Reduced Blood Pressure

Reduced blood pressure is a major symptom of substance abuse, addiction and/or withdrawal. This entails a drop in the pressure at which the blood is pushed against the walls of your arteries when the heart beats. There are times when this is considered a good thing (as compared to an increase in blood pressure), though this can also lead to dizziness, tiredness and loss of consciousness. Medically, this condition is known as hypotension. Therefore, when the blood pressure is at 90/60 – or even below this systolic/diastolic number – a person is considered to be experiencing reduced blood pressure.

Consuming substances without following the prescription from a health professional – or even withdrawing after being addicted for a long time – can lead to reduced blood pressure. So, if you or a loved one are experiencing any of these, you will tend to become tired easily, as well as experience nausea and dizziness or even go into a state of shock.

Signs of Reduced Blood Pressure

Being able to identify the symptoms of reduced blood pressure when they manifest goes a long way in helping you get adequate treatment. The signs of this condition vary, based on the type you’re experiencing; whether it’s the neurally mediated hypertension (which lasts a long time as a result of an event that affects your emotional well-being), postprandial hypotension (which occurs once you finish eating) or orthostatic (which takes hold after sitting, standing or lying in a particular position), here are the symptoms to generally look out for:

  • Blurry vision
  • Lightheadedness and subsequent loss of consciousness
  • Depression
    • Tiredness and dizziness
    • Nausea
    • Clammy skin
    Get Confidential Help Now

    Call our admissions line 24 hours a day to get help.

    When to Visit a Healthcare Specialist?

    If you’re addicted to any substance or experiencing withdrawal symptoms alongside any of the signs above (or you know someone else who is), it’s advisable to seek the advice and services of a healthcare specialist. This is because reduced blood pressure might be a result of substance abuse or other underlying factors. It’s necessary to get medical help so that it doesn’t escalate into a life-threatening condition.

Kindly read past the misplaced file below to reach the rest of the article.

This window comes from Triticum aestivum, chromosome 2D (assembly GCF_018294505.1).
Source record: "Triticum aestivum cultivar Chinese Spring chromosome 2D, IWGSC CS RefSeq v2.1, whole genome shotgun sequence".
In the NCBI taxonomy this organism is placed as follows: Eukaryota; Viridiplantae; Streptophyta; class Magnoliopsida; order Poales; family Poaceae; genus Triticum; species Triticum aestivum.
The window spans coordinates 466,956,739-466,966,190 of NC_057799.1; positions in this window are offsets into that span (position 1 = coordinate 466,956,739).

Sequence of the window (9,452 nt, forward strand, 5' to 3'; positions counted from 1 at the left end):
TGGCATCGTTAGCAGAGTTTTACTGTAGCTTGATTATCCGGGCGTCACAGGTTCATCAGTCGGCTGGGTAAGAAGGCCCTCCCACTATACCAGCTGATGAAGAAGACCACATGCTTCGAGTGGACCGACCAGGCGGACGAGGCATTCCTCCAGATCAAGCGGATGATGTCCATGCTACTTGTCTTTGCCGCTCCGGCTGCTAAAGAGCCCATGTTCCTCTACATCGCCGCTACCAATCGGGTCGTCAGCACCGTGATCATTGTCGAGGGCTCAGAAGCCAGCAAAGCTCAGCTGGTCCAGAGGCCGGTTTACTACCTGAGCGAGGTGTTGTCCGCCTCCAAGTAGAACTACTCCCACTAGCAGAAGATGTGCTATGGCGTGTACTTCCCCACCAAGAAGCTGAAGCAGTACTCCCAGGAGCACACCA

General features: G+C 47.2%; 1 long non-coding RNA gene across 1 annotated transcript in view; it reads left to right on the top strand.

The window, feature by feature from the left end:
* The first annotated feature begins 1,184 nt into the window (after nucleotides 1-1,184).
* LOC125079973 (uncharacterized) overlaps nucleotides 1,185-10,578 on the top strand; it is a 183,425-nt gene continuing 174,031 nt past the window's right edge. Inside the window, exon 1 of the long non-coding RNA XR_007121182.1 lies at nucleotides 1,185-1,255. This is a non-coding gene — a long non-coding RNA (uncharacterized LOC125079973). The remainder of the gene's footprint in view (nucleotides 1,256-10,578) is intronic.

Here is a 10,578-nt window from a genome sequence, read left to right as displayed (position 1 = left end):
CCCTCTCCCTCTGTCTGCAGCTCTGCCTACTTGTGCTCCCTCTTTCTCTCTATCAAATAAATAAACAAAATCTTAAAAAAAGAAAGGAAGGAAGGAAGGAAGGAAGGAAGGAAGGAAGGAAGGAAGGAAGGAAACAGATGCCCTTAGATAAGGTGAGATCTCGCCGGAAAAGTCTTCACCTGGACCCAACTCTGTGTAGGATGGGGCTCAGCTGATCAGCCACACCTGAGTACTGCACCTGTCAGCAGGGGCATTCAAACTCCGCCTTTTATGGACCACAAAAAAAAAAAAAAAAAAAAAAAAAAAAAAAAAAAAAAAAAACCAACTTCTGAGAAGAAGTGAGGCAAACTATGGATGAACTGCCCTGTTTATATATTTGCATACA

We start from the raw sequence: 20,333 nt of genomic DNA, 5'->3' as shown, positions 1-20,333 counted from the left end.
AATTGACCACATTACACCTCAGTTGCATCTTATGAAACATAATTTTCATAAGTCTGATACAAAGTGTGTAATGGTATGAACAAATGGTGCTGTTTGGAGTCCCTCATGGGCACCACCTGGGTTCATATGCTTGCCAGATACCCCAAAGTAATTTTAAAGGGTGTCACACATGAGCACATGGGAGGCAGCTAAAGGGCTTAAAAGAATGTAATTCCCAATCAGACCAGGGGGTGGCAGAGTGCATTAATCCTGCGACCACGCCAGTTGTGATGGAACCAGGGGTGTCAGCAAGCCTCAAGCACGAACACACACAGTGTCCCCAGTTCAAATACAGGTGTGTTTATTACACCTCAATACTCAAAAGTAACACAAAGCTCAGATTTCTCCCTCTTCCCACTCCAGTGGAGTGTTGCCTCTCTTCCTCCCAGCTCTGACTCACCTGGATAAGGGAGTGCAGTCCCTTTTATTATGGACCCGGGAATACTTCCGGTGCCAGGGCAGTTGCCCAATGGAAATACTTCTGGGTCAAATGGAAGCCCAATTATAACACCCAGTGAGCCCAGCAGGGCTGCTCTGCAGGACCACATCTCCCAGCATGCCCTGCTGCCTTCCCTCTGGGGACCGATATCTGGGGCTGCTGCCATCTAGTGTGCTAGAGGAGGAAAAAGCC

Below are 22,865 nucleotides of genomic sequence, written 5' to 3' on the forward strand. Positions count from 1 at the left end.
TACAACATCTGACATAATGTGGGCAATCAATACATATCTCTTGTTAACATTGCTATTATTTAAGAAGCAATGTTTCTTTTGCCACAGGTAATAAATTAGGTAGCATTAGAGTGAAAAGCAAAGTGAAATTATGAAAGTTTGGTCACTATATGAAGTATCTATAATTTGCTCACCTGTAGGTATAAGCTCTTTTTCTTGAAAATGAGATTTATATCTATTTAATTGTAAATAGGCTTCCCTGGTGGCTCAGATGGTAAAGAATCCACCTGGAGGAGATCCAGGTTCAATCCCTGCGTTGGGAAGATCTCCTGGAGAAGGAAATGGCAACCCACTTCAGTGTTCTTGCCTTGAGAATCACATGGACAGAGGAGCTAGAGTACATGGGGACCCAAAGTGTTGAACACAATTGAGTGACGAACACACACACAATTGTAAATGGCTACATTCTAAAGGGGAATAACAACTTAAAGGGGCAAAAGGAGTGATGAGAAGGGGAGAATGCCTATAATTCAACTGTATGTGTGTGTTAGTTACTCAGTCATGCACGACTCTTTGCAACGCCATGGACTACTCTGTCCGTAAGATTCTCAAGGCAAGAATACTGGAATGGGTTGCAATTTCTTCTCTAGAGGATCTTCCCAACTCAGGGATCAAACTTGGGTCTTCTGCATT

Although substance abuse, addiction and withdrawal have been established as causes of reduced blood pressure, there are other factors that should not be ignored. Some of them include infections of the bloodstream or vessels; thyroid disease; adrenal insufficiency; diabetes; shock; allergies; dehydration; loss of blood due to an injury; the need for blood during pregnancy; and impaired blood circulation.

    During a hospital visit, certain tests might be conducted and questions asked to enable a health care professional to determine the root cause (and history) of the condition, to allow for easy administration of treatment or therapy. Questions will be asked to determine whether you’ve recently lost consciousness; if you often have blurry vision; what medications you’ve been taking; and for how long you’ve experienced these changes. Tests to ascertain whether you have enough blood in your system – and to monitor your heart rate – will also be carried out.

    In cases where you often lose consciousness or lack sufficient blood, you might be asked to remain in the hospital for further checks to be undertaken and so your development can be closely supervised throughout the treatment process. If you’ve lost blood as a result of an injury or increase in demand for blood by the foetus in a pregnant mother, then a blood transfusion will be suggested.

    Finally, it’s important to always remember the symptoms of reduced blood pressure. If you notice sudden shock, dehydration, weakness, dizziness or blurry vision, do not consume any more substances to attempt to make you feel better. Instead, contact a healthcare professional and get the right treatment or therapy you need, so as to avoid any further complications – addiction related or not.

    Get Confidential Help Now

    Call our admissions line 24 hours a day to get help.